Do you have a child that wiggles, slumps, or just can’t sit properly in a chair at school or home?
Does your child frequently fall or seem clumsy or uncoordinated?
Does your child tire easily while playing, or have difficulty keeping up with peers his/her age?
If so, your child may have gross motor delays or delays with sensory processing which may be inhibiting him or her from performing many age appropriate gross motor activities. Pediatric physical therapy addresses strength, balance, coordination, endurance, and sensory integration for children with special needs.
Diagnoses commonly treated include: developmental delay, cerebral palsy, Down syndrome, autism, neurological disorders, hypotonia, and genetic disorders.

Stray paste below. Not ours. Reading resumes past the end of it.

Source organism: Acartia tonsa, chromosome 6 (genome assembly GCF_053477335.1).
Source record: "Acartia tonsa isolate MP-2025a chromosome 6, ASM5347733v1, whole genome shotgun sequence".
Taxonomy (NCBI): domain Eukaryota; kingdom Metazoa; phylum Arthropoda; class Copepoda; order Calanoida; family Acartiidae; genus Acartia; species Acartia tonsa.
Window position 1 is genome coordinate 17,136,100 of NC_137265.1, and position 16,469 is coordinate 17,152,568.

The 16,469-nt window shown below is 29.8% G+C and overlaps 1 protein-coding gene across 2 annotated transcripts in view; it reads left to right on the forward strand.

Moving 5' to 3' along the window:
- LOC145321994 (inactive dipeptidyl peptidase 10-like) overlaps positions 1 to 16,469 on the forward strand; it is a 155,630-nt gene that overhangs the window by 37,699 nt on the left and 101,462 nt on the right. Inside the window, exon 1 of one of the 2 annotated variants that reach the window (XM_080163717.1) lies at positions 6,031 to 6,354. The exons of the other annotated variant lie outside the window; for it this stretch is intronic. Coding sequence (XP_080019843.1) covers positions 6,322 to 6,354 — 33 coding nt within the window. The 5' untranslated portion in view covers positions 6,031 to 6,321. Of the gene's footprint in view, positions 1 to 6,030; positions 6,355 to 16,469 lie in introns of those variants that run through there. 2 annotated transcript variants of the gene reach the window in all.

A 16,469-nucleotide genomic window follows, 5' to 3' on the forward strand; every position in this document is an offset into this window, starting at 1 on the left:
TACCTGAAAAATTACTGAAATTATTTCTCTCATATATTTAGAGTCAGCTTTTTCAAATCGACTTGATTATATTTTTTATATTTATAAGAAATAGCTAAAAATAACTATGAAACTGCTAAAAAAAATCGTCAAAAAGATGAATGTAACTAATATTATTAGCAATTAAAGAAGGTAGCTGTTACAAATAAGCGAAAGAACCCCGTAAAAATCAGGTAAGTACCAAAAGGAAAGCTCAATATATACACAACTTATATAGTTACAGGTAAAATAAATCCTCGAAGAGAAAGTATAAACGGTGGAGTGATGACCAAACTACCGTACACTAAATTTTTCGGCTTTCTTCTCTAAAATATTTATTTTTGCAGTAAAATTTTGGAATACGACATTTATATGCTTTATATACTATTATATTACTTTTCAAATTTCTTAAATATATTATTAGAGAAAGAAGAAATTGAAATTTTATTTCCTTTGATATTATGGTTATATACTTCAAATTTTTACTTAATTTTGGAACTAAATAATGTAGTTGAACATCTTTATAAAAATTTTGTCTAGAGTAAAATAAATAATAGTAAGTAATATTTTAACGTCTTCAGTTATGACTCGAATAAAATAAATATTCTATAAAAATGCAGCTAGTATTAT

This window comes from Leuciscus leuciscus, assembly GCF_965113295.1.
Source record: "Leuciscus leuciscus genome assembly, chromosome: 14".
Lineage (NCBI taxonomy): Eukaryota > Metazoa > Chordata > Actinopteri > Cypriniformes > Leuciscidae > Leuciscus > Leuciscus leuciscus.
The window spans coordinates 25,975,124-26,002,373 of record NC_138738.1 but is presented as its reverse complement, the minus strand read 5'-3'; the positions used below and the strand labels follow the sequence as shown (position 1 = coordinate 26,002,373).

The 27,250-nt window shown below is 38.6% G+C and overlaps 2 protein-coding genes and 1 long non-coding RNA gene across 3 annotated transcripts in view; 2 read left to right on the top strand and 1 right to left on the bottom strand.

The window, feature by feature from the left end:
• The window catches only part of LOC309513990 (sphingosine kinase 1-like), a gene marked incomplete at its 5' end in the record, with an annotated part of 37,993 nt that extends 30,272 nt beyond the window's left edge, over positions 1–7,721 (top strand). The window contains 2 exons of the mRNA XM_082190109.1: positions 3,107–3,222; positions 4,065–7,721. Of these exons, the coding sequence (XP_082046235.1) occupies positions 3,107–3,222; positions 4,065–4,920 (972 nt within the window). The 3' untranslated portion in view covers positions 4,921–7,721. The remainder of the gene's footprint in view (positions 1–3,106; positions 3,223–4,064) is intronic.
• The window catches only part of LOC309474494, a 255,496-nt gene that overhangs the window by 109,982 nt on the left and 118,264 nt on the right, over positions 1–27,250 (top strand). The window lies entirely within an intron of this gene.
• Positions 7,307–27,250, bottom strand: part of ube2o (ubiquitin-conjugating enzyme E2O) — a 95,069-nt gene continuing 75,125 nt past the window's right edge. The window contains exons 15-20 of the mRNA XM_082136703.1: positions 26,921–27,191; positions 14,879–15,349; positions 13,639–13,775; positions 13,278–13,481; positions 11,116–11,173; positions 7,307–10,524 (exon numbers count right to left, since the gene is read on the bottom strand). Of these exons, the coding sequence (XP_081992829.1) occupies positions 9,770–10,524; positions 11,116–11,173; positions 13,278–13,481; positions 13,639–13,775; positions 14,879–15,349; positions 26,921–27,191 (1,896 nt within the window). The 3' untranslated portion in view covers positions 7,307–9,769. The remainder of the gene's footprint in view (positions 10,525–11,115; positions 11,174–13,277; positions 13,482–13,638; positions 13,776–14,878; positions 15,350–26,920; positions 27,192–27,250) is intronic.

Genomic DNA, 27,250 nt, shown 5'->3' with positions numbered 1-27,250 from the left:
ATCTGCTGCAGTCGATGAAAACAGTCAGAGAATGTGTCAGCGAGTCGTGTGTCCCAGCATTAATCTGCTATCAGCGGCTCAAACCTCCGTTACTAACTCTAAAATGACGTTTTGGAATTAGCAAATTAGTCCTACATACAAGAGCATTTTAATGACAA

Pediatric physical therapy can help strengthen trunk muscles for sitting extended periods of time. Stronger trunk muscles will assist your child with fine motor activities such as handwriting, drawing, or coloring as well as possibly increase their attention to task in school or at home. A strong trunk can also enable your child to breathe, communicate, and use their extremities more effectively.
Physical therapy can also help strengthen upper and lower extremities to assist with age appropriate activities such as running, jumping, and ascending and descending stairs safely.
Physical therapy rehabilitation services are also beneficial for children who have experienced accidents, illnesses, or injuries that inhibit their motor activities.
Gross-Motor Developmental Milestones
The following list of gross motor developmental milestones is based on an average, typically developing child. Please note that these milestones may not apply to every child.
- Rolls from tummy to back: 4-5 months
- Rolls back to tummy: 5-6 months
- Sitting independently: 7 months
- Creeps (Crawling): 8 months
- Cruises on furniture: 11 months
- Walks independently: 12-13 months
- Runs and jumps: 24 months
If you believe your child may benefit from physical therapy, please contact us for a free consultation.